Mercury Pro Team angler Bryan Schmitt talked all week about “special little things” that were happening to help him maintain the lead at the Bassmaster® Elite Series event at Lake Champlain.
But the most special one happened just 15 minutes before the final weigh-in on Sunday, July 11, as Schmitt landed a 3 1/2-pound smallmouth that gave him a 12-ounce upgrade. That was enough to secure his first Elite Series win with a four-day total of 78 pounds, 5 ounces.
Call it luck. Call it fate. But the win seemed meant to be for the second-year Elite Series pro from Deale, Maryland.
“I pulled up to a buoy cable this afternoon (Sunday) right before time to come in and saw two fish on my (Garmin® Panoptix) LiveScope (forward-looking sonar),” Schmitt said. “I threw that drop-shot in there, felt the bite and didn’t really think it was a bass. But it turns out it was a bass, and without that fish, I don’t win.
“When things like that are happening, man, it’s a special week. A lot of times, that last-ditch effort, stopping at one last spot, doesn’t pay off. I caught this fish on my first cast in there. Did I think it was the winning fish? No, but it turns out that it was.”
Loving Lake Champlain
“I just love Lake Champlain,” said Schmitt. “Sometimes, as an angler, you just click with certain lakes. The first time I ever went there, I clicked with it. I’ve done well in different places, too. I don’t have any magic spots. When I showed up the first morning of practice, I started getting some bites. It all happened quickly, and I got dialed in and was able to duplicate the pattern. I knew pretty quickly I could do all right.”
With 435 square miles of water, Lake Champlain is an extensive fishery, and according to Schmitt, many of the best spots require making a long run. The efficiency of his Mercury Pro XS® outboard allowed him to run and gun across large expanses of water on each tank, and he also relied on integrated SmartCraft® technology to be sure he was managing his fuel consumption properly.
“I was hitting a ton of spots, and having the SmartCraft gauges told me how much gas I was burning,” Schmitt added. “I had no worries about running out of gas; it’s a big deal. I have always had the SmartCraft gauges on my boat.”
Schmitt talked about a waning bite each day, but he still managed to catch 21-11, 21-5 and 19-4 over the first three rounds. Then on Championship Sunday, things did get tougher, and he only managed to bring in 16-1.
That barely helped him hold off a hard charge from Texas pro Keith Combs, who finished with 77-13 – just 8 ounces behind.
Another special element for Schmitt was the ability to overcome several unfortunate moments.
On Saturday, he had two key fish break his line. Then on Sunday, he lost several bass because of something he says he should have never allowed to happen.
“It took me three lost fish to realize that the point on my drop-shot hook had bent in,” he said. “That’s not a smart move. Out of those three, I’ll bet you at least one of them was a big one because they were on a spot where I had caught three 4-pounders this week.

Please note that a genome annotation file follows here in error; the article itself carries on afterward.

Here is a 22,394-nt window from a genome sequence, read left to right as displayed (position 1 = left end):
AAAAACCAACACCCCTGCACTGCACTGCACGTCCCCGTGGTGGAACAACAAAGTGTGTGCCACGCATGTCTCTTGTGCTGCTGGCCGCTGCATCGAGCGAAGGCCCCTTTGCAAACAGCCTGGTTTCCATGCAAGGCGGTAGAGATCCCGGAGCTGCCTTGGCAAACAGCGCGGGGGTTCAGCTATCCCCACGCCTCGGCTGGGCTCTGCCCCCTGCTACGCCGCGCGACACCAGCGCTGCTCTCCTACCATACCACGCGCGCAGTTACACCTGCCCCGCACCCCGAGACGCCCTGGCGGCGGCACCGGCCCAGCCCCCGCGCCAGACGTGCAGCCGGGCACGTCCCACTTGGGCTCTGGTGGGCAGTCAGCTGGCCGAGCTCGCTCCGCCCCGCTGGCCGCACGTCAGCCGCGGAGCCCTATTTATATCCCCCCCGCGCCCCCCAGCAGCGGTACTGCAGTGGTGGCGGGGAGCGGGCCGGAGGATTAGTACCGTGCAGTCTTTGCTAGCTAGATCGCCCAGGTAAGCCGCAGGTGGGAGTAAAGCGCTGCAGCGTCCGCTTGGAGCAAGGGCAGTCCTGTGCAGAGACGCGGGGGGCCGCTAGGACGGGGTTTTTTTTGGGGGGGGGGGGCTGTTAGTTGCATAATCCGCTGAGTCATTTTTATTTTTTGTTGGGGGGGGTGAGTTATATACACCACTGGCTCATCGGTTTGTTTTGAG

“I was able to overcome those kinds of mistakes – somehow.”
Even as he was standing in the weigh-in line the final day, Schmitt thought he’d blown his chance.
“I thought it was over; no way,” he said. “I knew one of these guys was going to have a good day, and Keith (Combs) did.”
Schmitt was right about Combs’ catch, but wrong about the outcome. Despite bringing in an impressive 19-3 limit, Combs didn’t have enough to catch the champ.
The Elite Series trophy is Schmitt’s second B.A.S.S. triumph. He also won the 2016 Bassmaster Northern Open also on Lake Champlain. Earlier in 2021, Schmitt won the Major League Fishing® BIG5 Toyota Series tournament on Lake Toho in Florida – his sixth win and the most ever on that circuit.
Schmitt moved up to 39th place in the Bassmaster Angler of the Year standings, inside the Bassmaster Classic cut line.
“I need to make the weekend cut at the St. Lawrence River (the final event of the season July 15-18) to feel guaranteed I am a Bassmaster Classic qualifier,” said Schmitt. “Making the Classic is 100% the reason I moved over to fish the Elite Series in 2020. I have attended a couple of Bassmaster Classic Expos before, and I can’t wait to fish one.”
Schmitt runs a Ranger 521L powered by a Mercury 4.6L V8 250hp Pro XS outboard. He’s upgraded his motor with a Pacific Blue Mercury Color Accent Panel.
“I love that accent panel. I really like the way it looks; I really do.”
Angler of the Year Race
Mercury pro Seth Feider, who came into the event just needing to avoid a total flop to maintain his lead in the Bassmaster Angler of the Year standings, did far more than simply survive. He finished in fourth place – his fourth top 10 of the season. Feider now has 699 points and holds a commanding lead over his closest competitors, Patrick Walters of South Carolina (644) and Mercury pro Chris Johnston of Canada (630).
Rookie of the Year Race
Nine rookies are competing in the 2021 Bassmaster Elite Series, all vying for the title of Rookie of the Year. With one event remaining, the top six anglers are all powered by Mercury. KJ Queen, of Catawba, North Carolina (523); Bryan New, of Belmont, North Carolina (499); Matt Robertson, of Central City, Kentucky (496); Justin Hamner, of Northport, Alabama (480); Josh Stracner, of Vandiver, Alabama (468); and Marc Frazier, of Newnan, Georgia (450), all have a shot at the title.
The final Elite Series stop of the year is July 15-18 on the St. Lawrence River out of Waddington, New York. You can follow the action and the Angler of the Year race at Bassmaster.com.
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